David Pearson came into Freemasonry by chance, after paying an unexpected visit to an open day at a Masonic Centre. Here is his story in his own words.

Dave Pearson

Dave Pearson

When I was young I was aware that a family acquaintance was a Freemason but we never discussed the matter. It was all very secretive in the 1960s.

Through life I was aware of this mysterious fraternity but I knew nothing about it. In the early eighties I travelled to Scotland every week, for work, and I was asked if I would be interested in joining Freemasonry. As a hot-headed twenty-something young man I declined.

About seven years ago I visited a shop in Dover that I used regularly and saw a small group of men in white gloves and aprons standing next to a sign outside the building next door. It was the Masonic Hall. I had been to the shop many times and hadn’t noticed it.

So these were the mysterious Freemasons about whom I knew very little. They didn’t look very secretive or scary, on the contrary, they were chatting to passers-by. Curiosity got the better of me so I read the sign which said they were having an open day, and I asked if I could look inside.

I was pleasantly surprised at how welcoming everyone was as they gave me a guided tour of the building. I was interested to hear what they told me as they showed me around but when I was shown inside the Lodge Room my feelings changed. I felt instantly comfortable and I thought (as I have since heard other people say) this is where I belong. Not secretive, just warm and welcoming.

I attended a couple of social evenings and was then asked if I would like to become a Freemason.

I was due to be initiated in January 2010 but because of heavy snow the initiation was postponed until May 13th. Six years later, in March 2016, I was elected by my fellow lodge members to be their Master for the ensuing year – the highest honour a lodge can bestow on any of its members. I will be installed into the Master’s Chair on May 14th.

It has been a rapid journey made easier by a lot of help and good advice, the best of which was to attend as often as possible the Lodges of Instruction where we learn about Freemasonry and rehearse our ceremonies. Also, until you have an office, always volunteer to be the candidate as it will keep you involved. I believe that I missed only three or four in those six years and I always tried to get involved. Another piece of good advice regarding the learning of ritual was to read it and understand it before beginning to commit it to memory.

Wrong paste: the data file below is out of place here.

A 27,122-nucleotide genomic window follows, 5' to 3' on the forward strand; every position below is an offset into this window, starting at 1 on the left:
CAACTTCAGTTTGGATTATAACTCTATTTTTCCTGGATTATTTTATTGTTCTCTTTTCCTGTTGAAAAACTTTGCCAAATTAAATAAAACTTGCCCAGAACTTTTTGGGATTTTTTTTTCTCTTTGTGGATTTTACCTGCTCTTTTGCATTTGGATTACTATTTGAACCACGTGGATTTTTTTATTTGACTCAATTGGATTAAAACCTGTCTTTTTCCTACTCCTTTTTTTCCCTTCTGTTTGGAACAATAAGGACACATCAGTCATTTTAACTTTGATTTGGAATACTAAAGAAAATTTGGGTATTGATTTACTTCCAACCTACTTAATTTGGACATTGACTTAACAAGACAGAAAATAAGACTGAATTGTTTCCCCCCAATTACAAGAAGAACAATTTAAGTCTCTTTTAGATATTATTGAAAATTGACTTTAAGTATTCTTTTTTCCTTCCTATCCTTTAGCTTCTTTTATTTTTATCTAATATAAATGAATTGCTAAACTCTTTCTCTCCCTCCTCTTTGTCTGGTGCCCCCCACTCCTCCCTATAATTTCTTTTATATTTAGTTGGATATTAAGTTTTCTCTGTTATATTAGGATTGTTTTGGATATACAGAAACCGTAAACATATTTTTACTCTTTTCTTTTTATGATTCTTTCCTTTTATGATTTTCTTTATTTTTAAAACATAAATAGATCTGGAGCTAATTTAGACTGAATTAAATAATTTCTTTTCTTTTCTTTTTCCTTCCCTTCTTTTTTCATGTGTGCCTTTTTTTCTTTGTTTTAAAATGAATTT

By taking these two pieces of advice to heart I was able to join the ladder of progression through the lodge offices. I don’t claim to be the greatest ritualist (far from it) but it does mean that I have the confidence to progress.

I am always very happy to help out if I am able to and when I heard that the Kent Museum of Freemasonry in Canterbury was looking for someone to record some voiced commentaries, I offered to help. I was pleased to do so, spent an evening in a recording studio, and yes, I’m proud to say it’s my voice that can be heard on the audio-visual systems in the museum.

My Mother Lodge is Septem No 7788 in Dover but in 2013 I was invited to join The Entente Cordiale Lodge No 9657. It also meets in Dover and, unusually, includes some French Freemasons amongst its members who travel across the Channel to attend its meetings. I happily joined the lodge and I am currently its Senior Deacon.

Once I had become established in the first stage of Freemasonry – known as ‘The Craft’ – I began to hear about a number of other Masonic Orders. In due course I began accepting invitations to join some of these, on the understanding that I wouldn’t undertake anything that would conflict with my commitments in the Craft. For example, in the Holy Royal Arch, I was exalted into the Military Jubilee Chapter No 2195 in 2013, am currently its Third Principal, but will have completed my year as Master in the Craft before I’m installed into the First Principal’s chair.

It has been a relatively short journey but a wonderful one, one of the most fulfilling moments being when I was admitted into the Temple Ewell Preceptory 325 of Knights Templar last year. I was invited to join by a member of my Mother Lodge who was in the chair of the chapter at the time.

That’s my story so far, but I’m sure that there is more to come………

What advice would I give?

  • Volunteer for anything you think that you may be able to do.
  • Try hard to learn your ritual, you may not be word perfect but as long as you are doing your best, that’s enough, and
  • Don’t be afraid to ask your brother Masons for advice and help, even if you don’t know them very well, you soon will.

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